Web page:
And I wanted to share the beautiful sight that greeted me this morning on my way to walk the dog. The air was cool and fresh, you can see Lindy the horse in her paddock, and in the foreground under the tree was an amazing spider web. It went from the lower branches to the ground. And the tree was festooned with other webs. You can see more on the tall grass in the paddock since the light dew made them show up and glisten. 

This is a close-up. Impressive and intricate! It's just the size I'm sure to tangle with on some unsuspecting walk, and wonder what the thin and invisible substance is that damply clings to my arms.

Monday, July 9, 2012

The Tiniest of Scraps...

Putting paper scraps together to make greeting cards is about as much fun as doing the same with fabric scraps for quilts. The downside is even more tiny scraps to manage and store. I made these two cards as samples for the crafting program I volunteer for at a women's prison. Both are simple designs because we have limited cutting tools and supplies for making the cards. But that hasn't stopped us.

The design for this card came from the Operation Write Home website. They provide dozens of sketches for card layouts. This organization is the destination for the cards we're making. So we've made both pattern and freestyle designs, and we're close to mailing out our first selection of cards. There's lots of satisfaction in cardmaking. 

Monday, July 2, 2012

Blast from the Past Quilts...


I've been cleaning out closets in the sewing room, trying to impose order on the chaos (a nearly futile effort I'm afraid). But I do feel the need to do that every now and then. But I didn't stop at just the closets. I also began sorting through the photo files on the computer, deleting and organizing as I went. And look what I discovered. This quilt is one I made and hand quilted as a gift for our horse trainer's first child. That was seven years ago. It was made from a pattern in "Calico Cowboys" by Karla Menaugh and Barbara Brackman. I may have to make another of these.. I'd forgotten how much I liked it. Glad I found this photo!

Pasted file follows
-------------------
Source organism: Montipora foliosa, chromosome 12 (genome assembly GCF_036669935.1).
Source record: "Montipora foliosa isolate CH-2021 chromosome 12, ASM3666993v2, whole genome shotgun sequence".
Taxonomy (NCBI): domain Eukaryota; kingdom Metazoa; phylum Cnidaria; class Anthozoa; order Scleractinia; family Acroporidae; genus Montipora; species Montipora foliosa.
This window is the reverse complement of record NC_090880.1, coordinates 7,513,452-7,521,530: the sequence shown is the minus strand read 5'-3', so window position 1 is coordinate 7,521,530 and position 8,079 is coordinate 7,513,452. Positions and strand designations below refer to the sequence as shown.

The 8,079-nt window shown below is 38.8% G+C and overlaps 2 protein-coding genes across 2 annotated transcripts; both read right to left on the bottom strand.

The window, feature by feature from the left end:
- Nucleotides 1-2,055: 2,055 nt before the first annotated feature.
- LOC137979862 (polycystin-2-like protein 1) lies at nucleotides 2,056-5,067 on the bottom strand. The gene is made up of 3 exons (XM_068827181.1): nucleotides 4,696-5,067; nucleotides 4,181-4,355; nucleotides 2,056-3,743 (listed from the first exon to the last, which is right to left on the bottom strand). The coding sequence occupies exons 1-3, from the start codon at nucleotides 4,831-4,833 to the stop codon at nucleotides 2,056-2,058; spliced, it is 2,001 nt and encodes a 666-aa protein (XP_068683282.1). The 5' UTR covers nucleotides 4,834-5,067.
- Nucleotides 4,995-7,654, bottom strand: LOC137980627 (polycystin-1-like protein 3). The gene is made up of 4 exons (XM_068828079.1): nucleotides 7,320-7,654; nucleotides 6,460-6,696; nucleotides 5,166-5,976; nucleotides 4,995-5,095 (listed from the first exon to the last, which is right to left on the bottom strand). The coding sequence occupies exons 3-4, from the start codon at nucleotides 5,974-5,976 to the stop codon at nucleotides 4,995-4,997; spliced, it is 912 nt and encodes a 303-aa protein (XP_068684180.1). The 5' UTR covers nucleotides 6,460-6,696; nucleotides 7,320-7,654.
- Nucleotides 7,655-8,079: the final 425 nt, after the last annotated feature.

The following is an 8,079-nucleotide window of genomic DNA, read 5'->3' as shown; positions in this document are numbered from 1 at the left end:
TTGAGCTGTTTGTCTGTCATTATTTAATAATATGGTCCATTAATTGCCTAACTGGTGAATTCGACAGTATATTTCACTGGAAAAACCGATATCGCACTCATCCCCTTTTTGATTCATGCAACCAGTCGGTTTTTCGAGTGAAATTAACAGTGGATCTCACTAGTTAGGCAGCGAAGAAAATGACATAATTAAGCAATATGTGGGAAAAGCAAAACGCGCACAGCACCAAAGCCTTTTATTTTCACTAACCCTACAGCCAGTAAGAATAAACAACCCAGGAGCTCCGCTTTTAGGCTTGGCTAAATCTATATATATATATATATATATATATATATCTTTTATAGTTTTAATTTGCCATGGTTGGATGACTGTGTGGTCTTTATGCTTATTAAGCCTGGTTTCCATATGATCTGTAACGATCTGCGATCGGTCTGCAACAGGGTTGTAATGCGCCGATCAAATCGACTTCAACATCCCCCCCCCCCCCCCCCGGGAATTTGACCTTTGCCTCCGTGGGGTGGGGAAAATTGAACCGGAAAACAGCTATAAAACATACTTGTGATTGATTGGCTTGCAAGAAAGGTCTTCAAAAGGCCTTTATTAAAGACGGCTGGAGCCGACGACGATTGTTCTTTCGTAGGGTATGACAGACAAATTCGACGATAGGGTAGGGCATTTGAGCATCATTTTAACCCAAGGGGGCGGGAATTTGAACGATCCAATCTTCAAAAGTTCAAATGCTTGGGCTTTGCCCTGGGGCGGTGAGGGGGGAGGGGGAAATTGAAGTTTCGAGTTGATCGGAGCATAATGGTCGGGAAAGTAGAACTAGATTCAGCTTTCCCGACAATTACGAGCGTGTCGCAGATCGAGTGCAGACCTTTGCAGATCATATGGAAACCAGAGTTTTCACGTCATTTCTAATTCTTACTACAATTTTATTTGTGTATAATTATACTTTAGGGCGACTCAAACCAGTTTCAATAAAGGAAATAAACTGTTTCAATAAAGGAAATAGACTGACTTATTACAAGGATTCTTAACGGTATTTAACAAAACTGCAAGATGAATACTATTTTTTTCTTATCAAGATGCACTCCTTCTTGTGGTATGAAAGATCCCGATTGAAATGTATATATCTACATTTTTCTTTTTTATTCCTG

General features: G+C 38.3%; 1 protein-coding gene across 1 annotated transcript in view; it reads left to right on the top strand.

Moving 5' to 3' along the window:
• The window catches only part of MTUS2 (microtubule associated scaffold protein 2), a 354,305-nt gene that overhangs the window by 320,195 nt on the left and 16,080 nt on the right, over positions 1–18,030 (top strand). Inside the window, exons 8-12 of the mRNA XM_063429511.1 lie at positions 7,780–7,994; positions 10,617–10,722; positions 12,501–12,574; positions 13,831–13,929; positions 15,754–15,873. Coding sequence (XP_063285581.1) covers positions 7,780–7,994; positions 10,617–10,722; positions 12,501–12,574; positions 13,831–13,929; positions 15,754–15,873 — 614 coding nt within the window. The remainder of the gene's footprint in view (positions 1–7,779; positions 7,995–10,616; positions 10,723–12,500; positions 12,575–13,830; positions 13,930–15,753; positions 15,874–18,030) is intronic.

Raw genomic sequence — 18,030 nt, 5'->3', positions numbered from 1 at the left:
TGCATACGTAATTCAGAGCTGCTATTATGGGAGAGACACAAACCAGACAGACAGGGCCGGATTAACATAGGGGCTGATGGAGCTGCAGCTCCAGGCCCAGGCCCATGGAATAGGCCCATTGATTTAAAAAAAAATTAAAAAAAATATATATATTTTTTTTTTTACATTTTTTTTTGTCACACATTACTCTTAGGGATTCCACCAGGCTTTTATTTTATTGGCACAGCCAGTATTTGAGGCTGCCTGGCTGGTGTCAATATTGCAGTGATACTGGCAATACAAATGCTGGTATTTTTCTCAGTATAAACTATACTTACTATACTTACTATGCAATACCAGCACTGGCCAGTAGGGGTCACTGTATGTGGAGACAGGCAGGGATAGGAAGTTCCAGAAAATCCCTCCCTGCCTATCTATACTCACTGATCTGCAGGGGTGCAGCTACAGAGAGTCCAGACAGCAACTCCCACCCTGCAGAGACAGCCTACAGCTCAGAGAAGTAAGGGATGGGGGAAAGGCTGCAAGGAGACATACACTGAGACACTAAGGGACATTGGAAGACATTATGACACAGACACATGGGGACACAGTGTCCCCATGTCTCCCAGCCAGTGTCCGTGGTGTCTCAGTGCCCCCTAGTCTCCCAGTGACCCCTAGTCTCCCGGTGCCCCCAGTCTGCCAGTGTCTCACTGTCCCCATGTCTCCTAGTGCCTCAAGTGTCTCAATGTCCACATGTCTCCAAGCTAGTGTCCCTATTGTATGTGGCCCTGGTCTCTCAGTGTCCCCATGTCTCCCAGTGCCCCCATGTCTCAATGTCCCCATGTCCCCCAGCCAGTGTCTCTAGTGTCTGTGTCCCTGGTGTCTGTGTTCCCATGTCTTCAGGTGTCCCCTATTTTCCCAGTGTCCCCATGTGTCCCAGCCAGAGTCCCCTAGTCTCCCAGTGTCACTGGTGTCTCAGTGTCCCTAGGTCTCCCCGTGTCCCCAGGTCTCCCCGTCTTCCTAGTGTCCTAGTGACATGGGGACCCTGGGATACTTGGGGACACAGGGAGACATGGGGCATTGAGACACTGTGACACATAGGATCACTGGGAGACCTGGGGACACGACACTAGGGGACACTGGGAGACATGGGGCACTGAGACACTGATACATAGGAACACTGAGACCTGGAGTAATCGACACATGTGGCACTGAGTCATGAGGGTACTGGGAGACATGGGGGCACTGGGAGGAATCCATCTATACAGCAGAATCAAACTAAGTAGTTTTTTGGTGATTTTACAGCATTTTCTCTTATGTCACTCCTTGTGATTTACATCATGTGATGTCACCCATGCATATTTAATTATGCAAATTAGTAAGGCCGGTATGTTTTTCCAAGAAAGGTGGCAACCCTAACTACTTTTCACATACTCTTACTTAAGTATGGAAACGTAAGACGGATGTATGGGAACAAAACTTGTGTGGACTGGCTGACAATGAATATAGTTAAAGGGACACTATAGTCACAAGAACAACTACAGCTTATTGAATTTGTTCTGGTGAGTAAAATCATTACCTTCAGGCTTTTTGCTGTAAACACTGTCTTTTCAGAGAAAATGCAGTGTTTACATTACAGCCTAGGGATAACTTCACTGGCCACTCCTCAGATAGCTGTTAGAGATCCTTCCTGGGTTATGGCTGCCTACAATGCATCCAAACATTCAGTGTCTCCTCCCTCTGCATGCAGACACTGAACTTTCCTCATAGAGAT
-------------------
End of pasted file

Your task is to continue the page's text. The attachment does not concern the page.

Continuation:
This quilt began as a donation for someone in the military. Somehow I got the idea of making a "texture quilt". And somehow I knew I was making it for a service person with sight impairment injuries. The design is very simple, but it feels lovely as you run your hands across the surface. There's soft, napped Minky in one block, zippers that open in another, Prairie Points that lift, pintucking, silky ribbon, bottons, lace, rick-rack, embroidery, and more. It really is one of those quilts that just invented itself. And once it was nearing completion, I heard from a nurse friend that she knew of someone who could be the recipient. I sent it off to her quickly, and later heard back from her and the hospital chaplain that the quilt was very well received. It's good to keep photo records of quilts... both of these had slipped into the recesses of history until I started reviewing and cleaning up photo files. There is plenty more to do, so I may find some other treasures to share!